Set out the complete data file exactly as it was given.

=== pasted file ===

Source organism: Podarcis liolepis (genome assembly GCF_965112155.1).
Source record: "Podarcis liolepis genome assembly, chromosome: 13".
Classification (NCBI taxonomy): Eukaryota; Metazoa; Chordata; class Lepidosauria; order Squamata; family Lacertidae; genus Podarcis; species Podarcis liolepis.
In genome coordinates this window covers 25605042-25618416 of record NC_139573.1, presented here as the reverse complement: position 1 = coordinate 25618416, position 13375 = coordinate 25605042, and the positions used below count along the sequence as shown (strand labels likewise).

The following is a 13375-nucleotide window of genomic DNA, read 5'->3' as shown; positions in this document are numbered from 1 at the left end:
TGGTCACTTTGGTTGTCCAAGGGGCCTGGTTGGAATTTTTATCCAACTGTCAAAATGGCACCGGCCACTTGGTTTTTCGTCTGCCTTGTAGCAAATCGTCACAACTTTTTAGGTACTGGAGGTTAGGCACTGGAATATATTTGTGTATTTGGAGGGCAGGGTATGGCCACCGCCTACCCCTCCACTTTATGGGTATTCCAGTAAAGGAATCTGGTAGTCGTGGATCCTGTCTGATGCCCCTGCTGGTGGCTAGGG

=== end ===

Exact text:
Source organism: Podarcis liolepis (genome assembly GCF_965112155.1).
Source record: "Podarcis liolepis genome assembly, chromosome: 13".
Classification (NCBI taxonomy): Eukaryota; Metazoa; Chordata; class Lepidosauria; order Squamata; family Lacertidae; genus Podarcis; species Podarcis liolepis.
In genome coordinates this window covers 25605042-25618416 of record NC_139573.1, presented here as the reverse complement: position 1 = coordinate 25618416, position 13375 = coordinate 25605042, and the positions used below count along the sequence as shown (strand labels likewise).

The following is a 13375-nucleotide window of genomic DNA, read 5'->3' as shown; positions in this document are numbered from 1 at the left end:
TGGTCACTTTGGTTGTCCAAGGGGCCTGGTTGGAATTTTTATCCAACTGTCAAAATGGCACCGGCCACTTGGTTTTTCGTCTGCCTTGTAGCAAATCGTCACAACTTTTTAGGTACTGGAGGTTAGGCACTGGAATATATTTGTGTATTTGGAGGGCAGGGTATGGCCACCGCCTACCCCTCCACTTTATGGGTATTCCAGTAAAGGAATCTGGTAGTCGTGGATCCTGTCTGATGCCCCTGCTGGTGGCTAGGG